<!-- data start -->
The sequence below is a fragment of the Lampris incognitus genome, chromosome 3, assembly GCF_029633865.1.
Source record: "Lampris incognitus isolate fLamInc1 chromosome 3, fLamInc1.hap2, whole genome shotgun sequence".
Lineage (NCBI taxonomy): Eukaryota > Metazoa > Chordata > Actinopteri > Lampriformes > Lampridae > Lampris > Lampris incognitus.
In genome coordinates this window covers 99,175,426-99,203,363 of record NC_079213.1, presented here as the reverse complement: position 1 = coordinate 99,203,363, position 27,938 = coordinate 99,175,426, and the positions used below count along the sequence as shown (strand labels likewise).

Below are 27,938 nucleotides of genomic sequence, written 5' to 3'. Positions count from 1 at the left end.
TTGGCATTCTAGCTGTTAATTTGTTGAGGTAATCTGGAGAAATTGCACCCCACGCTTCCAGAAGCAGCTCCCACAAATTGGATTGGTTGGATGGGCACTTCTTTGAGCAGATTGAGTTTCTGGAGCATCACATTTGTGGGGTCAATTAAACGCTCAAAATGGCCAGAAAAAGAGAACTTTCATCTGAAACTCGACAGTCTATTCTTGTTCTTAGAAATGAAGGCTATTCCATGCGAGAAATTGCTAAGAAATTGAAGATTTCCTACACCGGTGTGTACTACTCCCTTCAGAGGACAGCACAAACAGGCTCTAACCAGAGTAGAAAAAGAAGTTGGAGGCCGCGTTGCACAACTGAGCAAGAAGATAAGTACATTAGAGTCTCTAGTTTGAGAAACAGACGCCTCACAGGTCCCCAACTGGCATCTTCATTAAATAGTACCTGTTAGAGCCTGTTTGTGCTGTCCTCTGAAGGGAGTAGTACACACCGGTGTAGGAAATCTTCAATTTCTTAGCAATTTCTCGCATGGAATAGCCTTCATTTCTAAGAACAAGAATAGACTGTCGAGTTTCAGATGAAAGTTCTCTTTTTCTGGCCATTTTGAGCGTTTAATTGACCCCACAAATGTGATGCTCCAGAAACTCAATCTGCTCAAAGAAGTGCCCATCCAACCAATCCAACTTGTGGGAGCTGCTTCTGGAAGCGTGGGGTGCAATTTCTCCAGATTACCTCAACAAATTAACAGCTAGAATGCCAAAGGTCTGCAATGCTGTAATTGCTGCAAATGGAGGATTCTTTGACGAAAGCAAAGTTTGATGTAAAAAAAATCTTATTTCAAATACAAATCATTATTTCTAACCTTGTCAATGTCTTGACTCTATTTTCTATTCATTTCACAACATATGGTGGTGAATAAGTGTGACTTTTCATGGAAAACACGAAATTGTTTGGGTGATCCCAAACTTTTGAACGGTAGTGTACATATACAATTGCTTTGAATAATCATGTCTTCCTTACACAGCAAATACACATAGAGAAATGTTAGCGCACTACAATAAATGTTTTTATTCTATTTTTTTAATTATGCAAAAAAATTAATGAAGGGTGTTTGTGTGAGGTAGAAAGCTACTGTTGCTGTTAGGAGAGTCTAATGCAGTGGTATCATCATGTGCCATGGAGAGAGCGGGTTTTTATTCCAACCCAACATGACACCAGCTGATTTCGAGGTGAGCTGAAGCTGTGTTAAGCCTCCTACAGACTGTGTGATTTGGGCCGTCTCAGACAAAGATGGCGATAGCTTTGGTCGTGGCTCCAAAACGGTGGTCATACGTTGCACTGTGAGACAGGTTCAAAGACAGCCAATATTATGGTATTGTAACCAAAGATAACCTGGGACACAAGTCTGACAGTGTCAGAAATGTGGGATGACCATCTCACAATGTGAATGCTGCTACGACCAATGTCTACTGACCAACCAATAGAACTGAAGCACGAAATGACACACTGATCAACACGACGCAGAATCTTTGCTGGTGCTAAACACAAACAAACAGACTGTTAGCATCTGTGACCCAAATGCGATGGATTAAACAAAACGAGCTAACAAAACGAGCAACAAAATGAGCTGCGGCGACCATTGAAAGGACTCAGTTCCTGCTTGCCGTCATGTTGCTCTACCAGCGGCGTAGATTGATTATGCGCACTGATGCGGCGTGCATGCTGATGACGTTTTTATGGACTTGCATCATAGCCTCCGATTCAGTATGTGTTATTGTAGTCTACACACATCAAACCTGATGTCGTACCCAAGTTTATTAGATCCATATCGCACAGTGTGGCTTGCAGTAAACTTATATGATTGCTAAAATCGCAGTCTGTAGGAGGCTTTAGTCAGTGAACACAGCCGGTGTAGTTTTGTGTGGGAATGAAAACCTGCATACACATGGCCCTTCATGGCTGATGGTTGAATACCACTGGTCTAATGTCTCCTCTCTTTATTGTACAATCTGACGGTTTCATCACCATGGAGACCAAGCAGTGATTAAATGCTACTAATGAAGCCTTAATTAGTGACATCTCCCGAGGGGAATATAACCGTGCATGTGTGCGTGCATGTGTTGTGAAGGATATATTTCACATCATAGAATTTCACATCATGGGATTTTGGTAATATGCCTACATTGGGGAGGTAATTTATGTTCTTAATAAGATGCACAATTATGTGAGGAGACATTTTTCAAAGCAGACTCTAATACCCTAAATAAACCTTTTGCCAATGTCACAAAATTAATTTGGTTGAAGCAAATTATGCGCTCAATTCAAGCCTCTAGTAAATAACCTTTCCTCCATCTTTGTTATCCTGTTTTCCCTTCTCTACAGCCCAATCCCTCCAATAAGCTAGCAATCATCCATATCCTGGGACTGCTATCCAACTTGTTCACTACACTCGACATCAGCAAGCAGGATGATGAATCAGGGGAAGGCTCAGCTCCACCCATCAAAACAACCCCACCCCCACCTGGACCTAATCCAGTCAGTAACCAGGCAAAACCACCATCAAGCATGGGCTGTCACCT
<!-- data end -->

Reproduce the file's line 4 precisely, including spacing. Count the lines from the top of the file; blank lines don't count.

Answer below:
In genome coordinates this window covers 99,175,426-99,203,363 of record NC_079213.1, presented here as the reverse complement: position 1 = coordinate 99,203,363, position 27,938 = coordinate 99,175,426, and the positions used below count along the sequence as shown (strand labels likewise).